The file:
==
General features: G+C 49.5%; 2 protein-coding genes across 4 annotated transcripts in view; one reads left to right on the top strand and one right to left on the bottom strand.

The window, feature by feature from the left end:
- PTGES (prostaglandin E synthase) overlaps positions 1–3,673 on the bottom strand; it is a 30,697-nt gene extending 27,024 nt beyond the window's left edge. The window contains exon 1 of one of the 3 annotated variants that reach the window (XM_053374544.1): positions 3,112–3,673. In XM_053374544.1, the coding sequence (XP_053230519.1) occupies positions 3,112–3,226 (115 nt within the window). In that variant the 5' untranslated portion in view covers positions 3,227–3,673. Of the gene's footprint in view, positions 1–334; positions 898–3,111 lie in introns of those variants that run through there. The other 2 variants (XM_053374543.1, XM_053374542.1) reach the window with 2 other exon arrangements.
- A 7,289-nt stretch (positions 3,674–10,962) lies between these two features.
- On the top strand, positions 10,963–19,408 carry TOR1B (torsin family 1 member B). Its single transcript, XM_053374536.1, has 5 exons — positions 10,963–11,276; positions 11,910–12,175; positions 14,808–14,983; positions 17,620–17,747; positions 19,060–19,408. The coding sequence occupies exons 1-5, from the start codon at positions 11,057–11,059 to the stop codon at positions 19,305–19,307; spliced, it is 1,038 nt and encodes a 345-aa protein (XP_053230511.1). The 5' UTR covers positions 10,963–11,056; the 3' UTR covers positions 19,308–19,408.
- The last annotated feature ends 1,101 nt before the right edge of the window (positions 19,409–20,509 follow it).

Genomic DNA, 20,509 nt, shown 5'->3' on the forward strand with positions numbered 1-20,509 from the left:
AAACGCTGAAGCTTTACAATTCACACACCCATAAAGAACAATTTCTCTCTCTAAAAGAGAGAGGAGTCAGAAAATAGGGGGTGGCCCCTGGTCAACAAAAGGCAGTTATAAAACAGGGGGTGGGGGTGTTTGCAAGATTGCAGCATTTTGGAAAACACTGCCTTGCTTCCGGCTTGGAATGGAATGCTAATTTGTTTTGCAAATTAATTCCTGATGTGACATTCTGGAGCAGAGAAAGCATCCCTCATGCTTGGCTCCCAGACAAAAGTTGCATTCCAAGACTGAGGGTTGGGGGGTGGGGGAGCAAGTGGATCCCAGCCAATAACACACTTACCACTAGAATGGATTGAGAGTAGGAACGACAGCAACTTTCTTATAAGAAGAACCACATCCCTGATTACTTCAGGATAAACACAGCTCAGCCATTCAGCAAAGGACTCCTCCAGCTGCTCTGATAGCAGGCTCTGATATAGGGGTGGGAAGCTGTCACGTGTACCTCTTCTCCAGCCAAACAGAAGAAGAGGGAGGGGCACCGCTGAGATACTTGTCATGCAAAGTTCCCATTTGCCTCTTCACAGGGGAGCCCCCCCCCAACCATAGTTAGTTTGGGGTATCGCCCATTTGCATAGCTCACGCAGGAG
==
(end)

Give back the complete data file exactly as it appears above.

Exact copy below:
General features: G+C 49.5%; 2 protein-coding genes across 4 annotated transcripts in view; one reads left to right on the top strand and one right to left on the bottom strand.

The window, feature by feature from the left end:
- PTGES (prostaglandin E synthase) overlaps positions 1–3,673 on the bottom strand; it is a 30,697-nt gene extending 27,024 nt beyond the window's left edge. The window contains exon 1 of one of the 3 annotated variants that reach the window (XM_053374544.1): positions 3,112–3,673. In XM_053374544.1, the coding sequence (XP_053230519.1) occupies positions 3,112–3,226 (115 nt within the window). In that variant the 5' untranslated portion in view covers positions 3,227–3,673. Of the gene's footprint in view, positions 1–334; positions 898–3,111 lie in introns of those variants that run through there. The other 2 variants (XM_053374543.1, XM_053374542.1) reach the window with 2 other exon arrangements.
- A 7,289-nt stretch (positions 3,674–10,962) lies between these two features.
- On the top strand, positions 10,963–19,408 carry TOR1B (torsin family 1 member B). Its single transcript, XM_053374536.1, has 5 exons — positions 10,963–11,276; positions 11,910–12,175; positions 14,808–14,983; positions 17,620–17,747; positions 19,060–19,408. The coding sequence occupies exons 1-5, from the start codon at positions 11,057–11,059 to the stop codon at positions 19,305–19,307; spliced, it is 1,038 nt and encodes a 345-aa protein (XP_053230511.1). The 5' UTR covers positions 10,963–11,056; the 3' UTR covers positions 19,308–19,408.
- The last annotated feature ends 1,101 nt before the right edge of the window (positions 19,409–20,509 follow it).

Genomic DNA, 20,509 nt, shown 5'->3' on the forward strand with positions numbered 1-20,509 from the left:
AAACGCTGAAGCTTTACAATTCACACACCCATAAAGAACAATTTCTCTCTCTAAAAGAGAGAGGAGTCAGAAAATAGGGGGTGGCCCCTGGTCAACAAAAGGCAGTTATAAAACAGGGGGTGGGGGTGTTTGCAAGATTGCAGCATTTTGGAAAACACTGCCTTGCTTCCGGCTTGGAATGGAATGCTAATTTGTTTTGCAAATTAATTCCTGATGTGACATTCTGGAGCAGAGAAAGCATCCCTCATGCTTGGCTCCCAGACAAAAGTTGCATTCCAAGACTGAGGGTTGGGGGGTGGGGGAGCAAGTGGATCCCAGCCAATAACACACTTACCACTAGAATGGATTGAGAGTAGGAACGACAGCAACTTTCTTATAAGAAGAACCACATCCCTGATTACTTCAGGATAAACACAGCTCAGCCATTCAGCAAAGGACTCCTCCAGCTGCTCTGATAGCAGGCTCTGATATAGGGGTGGGAAGCTGTCACGTGTACCTCTTCTCCAGCCAAACAGAAGAAGAGGGAGGGGCACCGCTGAGATACTTGTCATGCAAAGTTCCCATTTGCCTCTTCACAGGGGAGCCCCCCCCCAACCATAGTTAGTTTGGGGTATCGCCCATTTGCATAGCTCACGCAGGAG